1. WHO NU?

Every week I get emails—from people who’ve never looked at Fooditor, obviously—requesting that I consider their clients’ Candied Grapefruit if I’m working on any roundups for National Candied Grapefruit Month. I hate this sort of thing, one because it’s so tired and rote—Mother’s Day is coming! Let’s do five cocktails to get your mom plastered, again—and two, because it implies that writing about food is about servicing companies in the food business and not in any way writing about food culture or people or politics or anything that grownup writers writing about serious subjects write about. It’s an admission of hackdom in our field, to me, and suggests that food writers wouldn’t think to write about, say, meat production issues without a holiday printed on the calendar to remind them that there are any.

But… once in a while, somebody writes about a holiday, and manages to transcend hackdom. The Trib has a series on Hanukkah, by a new writer named Max Abrams (well, new enough that Steve Dolinsky had him in his Medill class), and so far—it’s only up to day 3 as I write this—the pieces are on the short side but offer pretty flavorful looks at area places that radiate Jewish culture, beginning with talking to Bette Dworkin of Kaufman’s in Skokie:

At this Skokie deli, patience runs as thin as the sliced pastrami. If you encounter any gruffness, think of it as an indoctrination into the playful underbelly of Jewish deli culture.

“My concept of a deli, which unfortunately shows my age, is where the deli guy talks back at you,” says Dworkin, who began working here in the early 1990s after her parents purchased it in 1984.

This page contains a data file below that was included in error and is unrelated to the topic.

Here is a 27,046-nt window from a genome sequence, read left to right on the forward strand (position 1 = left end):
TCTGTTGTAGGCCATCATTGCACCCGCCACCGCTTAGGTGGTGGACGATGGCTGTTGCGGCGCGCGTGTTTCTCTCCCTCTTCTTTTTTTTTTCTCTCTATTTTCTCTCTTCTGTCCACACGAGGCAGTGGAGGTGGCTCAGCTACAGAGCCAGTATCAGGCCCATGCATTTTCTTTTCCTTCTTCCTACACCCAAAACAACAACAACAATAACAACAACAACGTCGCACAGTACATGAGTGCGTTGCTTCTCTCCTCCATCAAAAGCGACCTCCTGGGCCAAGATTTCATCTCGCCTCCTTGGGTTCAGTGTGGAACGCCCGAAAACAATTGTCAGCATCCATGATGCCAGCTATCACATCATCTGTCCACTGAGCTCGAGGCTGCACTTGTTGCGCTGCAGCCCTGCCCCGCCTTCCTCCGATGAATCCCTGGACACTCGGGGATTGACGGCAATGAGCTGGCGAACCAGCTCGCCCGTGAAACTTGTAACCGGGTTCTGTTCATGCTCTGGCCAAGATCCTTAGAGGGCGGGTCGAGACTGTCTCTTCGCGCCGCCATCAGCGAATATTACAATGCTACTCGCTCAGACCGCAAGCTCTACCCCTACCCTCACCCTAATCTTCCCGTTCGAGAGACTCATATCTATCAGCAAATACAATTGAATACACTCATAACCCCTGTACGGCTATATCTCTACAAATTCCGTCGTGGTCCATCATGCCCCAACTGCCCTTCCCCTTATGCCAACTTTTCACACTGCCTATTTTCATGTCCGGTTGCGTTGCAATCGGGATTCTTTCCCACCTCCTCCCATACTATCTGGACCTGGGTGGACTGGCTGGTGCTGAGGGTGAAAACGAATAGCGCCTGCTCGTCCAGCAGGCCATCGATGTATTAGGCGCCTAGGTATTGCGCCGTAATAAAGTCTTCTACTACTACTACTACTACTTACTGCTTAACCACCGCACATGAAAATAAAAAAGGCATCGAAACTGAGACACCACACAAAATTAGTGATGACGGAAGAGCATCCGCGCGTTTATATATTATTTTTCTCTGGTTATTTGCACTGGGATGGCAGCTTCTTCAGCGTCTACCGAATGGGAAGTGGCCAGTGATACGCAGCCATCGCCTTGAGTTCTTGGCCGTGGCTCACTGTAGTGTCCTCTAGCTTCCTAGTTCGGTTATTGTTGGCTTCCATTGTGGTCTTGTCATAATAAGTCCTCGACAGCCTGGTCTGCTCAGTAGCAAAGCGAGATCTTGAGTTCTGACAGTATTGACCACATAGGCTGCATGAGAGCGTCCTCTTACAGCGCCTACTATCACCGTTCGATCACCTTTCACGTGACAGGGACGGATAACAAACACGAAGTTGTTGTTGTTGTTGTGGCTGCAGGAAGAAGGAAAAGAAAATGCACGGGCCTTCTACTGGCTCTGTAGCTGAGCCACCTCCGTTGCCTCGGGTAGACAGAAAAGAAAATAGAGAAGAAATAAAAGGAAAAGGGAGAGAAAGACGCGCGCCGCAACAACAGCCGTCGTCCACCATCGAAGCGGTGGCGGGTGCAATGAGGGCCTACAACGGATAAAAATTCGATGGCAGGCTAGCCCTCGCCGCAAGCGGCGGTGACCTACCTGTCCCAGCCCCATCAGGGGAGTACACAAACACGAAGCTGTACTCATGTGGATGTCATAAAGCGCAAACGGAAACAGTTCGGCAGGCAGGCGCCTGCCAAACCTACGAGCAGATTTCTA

Subsequent pieces so far have been on Tel-Aviv Kosher Pizza in West Rogers Park, and kosher vegan spot Sam & Gertie’s, but keep watching all week.


Omarcito’s is a Cuban spot in Logan Square, thick with family heritage, says Louisa Chu, but also interesting for its location:

The space is unlike any other in the area. Murals cover the outside walls facing Fullerton and Hamlin avenues. But you enter off the side street through enormous bright yellow gates.

Omarcito’s can be found in the courtyard, in a shipping container-built structure. It’s a hidden gem within a treasure trove… “The concept for this building in particular was born from a place in Miami called 1-800-Lucky, which is in the center of a food hall like Time Out Market,” [owner Omar] Cadena said. “Kind of like Singaporean hawker stalls.”


A few weeks back a friend shared an article on Facebook on how truffles were basically a con. My response was that they often are (especially truffle oil, an industrial flavoring), but if you wanted to experience the magic of upscale fungi without just burning money, I’d go to Osteria Langhe around this time of year, when they’ll shave white Alba truffles on pasta at reasonable prices, and you’ll get the full effect of eating inside a cloud of truffle scent.